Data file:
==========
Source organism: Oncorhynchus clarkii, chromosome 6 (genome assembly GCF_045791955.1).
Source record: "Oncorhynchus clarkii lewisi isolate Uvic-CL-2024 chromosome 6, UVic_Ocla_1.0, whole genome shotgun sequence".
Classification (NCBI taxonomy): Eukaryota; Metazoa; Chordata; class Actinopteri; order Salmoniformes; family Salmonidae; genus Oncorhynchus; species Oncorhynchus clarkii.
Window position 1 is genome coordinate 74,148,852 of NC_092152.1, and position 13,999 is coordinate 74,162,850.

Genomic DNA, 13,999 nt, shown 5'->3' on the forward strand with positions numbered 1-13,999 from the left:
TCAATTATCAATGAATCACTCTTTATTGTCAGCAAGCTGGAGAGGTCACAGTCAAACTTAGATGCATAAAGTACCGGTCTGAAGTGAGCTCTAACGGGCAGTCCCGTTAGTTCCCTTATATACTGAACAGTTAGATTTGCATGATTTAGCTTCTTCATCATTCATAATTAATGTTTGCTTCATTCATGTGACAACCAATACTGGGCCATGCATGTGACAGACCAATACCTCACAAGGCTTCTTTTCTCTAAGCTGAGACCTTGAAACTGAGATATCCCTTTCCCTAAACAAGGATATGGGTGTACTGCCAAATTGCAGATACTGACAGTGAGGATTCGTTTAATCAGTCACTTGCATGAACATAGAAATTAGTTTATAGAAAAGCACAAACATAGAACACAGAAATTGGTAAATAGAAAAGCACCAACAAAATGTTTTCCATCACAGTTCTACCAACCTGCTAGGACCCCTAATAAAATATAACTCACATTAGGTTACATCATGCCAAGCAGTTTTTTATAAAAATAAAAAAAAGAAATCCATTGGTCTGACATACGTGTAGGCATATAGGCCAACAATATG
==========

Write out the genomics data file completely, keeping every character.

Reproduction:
Source organism: Oncorhynchus clarkii, chromosome 6 (genome assembly GCF_045791955.1).
Source record: "Oncorhynchus clarkii lewisi isolate Uvic-CL-2024 chromosome 6, UVic_Ocla_1.0, whole genome shotgun sequence".
Classification (NCBI taxonomy): Eukaryota; Metazoa; Chordata; class Actinopteri; order Salmoniformes; family Salmonidae; genus Oncorhynchus; species Oncorhynchus clarkii.
Window position 1 is genome coordinate 74,148,852 of NC_092152.1, and position 13,999 is coordinate 74,162,850.

Genomic DNA, 13,999 nt, shown 5'->3' on the forward strand with positions numbered 1-13,999 from the left:
TCAATTATCAATGAATCACTCTTTATTGTCAGCAAGCTGGAGAGGTCACAGTCAAACTTAGATGCATAAAGTACCGGTCTGAAGTGAGCTCTAACGGGCAGTCCCGTTAGTTCCCTTATATACTGAACAGTTAGATTTGCATGATTTAGCTTCTTCATCATTCATAATTAATGTTTGCTTCATTCATGTGACAACCAATACTGGGCCATGCATGTGACAGACCAATACCTCACAAGGCTTCTTTTCTCTAAGCTGAGACCTTGAAACTGAGATATCCCTTTCCCTAAACAAGGATATGGGTGTACTGCCAAATTGCAGATACTGACAGTGAGGATTCGTTTAATCAGTCACTTGCATGAACATAGAAATTAGTTTATAGAAAAGCACAAACATAGAACACAGAAATTGGTAAATAGAAAAGCACCAACAAAATGTTTTCCATCACAGTTCTACCAACCTGCTAGGACCCCTAATAAAATATAACTCACATTAGGTTACATCATGCCAAGCAGTTTTTTATAAAAATAAAAAAAAGAAATCCATTGGTCTGACATACGTGTAGGCATATAGGCCAACAATATG